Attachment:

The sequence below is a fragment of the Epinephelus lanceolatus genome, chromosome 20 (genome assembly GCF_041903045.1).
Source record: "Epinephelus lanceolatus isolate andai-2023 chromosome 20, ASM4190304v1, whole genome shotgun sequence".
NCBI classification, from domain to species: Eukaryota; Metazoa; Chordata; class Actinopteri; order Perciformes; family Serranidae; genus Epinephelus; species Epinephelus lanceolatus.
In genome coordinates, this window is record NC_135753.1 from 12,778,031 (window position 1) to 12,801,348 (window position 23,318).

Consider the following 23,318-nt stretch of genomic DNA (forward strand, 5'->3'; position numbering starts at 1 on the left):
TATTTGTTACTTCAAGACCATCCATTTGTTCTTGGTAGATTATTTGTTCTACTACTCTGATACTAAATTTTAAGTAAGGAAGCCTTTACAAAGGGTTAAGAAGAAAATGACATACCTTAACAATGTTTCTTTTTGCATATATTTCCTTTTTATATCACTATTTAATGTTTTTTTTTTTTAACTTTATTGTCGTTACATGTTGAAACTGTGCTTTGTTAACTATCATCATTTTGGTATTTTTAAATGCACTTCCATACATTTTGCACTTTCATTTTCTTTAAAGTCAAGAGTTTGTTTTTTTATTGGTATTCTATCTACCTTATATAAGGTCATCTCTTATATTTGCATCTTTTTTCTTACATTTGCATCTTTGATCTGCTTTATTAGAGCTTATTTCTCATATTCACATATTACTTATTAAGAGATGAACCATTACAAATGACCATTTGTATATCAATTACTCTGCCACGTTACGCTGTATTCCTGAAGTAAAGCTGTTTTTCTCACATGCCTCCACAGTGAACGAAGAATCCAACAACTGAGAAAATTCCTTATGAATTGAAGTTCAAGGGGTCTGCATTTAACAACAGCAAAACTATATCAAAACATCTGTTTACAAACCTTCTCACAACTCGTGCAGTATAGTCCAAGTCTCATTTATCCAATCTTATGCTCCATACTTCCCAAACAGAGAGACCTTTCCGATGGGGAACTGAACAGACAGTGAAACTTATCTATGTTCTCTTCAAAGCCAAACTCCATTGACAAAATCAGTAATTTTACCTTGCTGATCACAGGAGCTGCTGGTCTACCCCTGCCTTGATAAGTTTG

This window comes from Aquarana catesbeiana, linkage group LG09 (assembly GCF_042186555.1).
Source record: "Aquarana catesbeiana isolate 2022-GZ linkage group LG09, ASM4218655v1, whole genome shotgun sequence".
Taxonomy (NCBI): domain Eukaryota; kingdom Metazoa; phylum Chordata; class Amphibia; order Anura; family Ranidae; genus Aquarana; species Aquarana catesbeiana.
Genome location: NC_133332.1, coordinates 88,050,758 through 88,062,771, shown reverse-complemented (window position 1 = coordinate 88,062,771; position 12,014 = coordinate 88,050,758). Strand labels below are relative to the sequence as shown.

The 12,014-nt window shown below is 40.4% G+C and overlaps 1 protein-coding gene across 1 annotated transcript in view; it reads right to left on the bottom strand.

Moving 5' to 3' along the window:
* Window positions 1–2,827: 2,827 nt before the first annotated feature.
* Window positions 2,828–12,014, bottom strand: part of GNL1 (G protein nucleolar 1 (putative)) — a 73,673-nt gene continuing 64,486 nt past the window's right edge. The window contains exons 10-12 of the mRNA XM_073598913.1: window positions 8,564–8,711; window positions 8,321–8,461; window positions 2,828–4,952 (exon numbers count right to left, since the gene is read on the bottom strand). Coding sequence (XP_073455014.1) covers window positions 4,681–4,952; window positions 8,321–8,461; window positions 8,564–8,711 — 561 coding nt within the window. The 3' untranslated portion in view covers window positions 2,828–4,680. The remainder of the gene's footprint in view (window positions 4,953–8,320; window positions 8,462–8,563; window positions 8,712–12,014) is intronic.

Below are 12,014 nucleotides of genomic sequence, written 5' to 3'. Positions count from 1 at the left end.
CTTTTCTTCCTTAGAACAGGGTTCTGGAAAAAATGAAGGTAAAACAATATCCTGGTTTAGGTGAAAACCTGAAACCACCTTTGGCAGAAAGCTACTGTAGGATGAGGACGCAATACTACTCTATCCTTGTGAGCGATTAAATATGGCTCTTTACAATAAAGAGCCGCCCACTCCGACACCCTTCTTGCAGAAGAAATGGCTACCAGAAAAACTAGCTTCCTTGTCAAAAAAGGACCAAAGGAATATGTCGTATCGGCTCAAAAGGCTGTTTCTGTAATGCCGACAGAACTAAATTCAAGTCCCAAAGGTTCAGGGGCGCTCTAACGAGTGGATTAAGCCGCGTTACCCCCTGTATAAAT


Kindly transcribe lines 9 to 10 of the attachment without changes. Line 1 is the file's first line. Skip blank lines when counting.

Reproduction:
Taxonomy (NCBI): domain Eukaryota; kingdom Metazoa; phylum Chordata; class Amphibia; order Anura; family Ranidae; genus Aquarana; species Aquarana catesbeiana.
Genome location: NC_133332.1, coordinates 88,050,758 through 88,062,771, shown reverse-complemented (window position 1 = coordinate 88,062,771; position 12,014 = coordinate 88,050,758). Strand labels below are relative to the sequence as shown.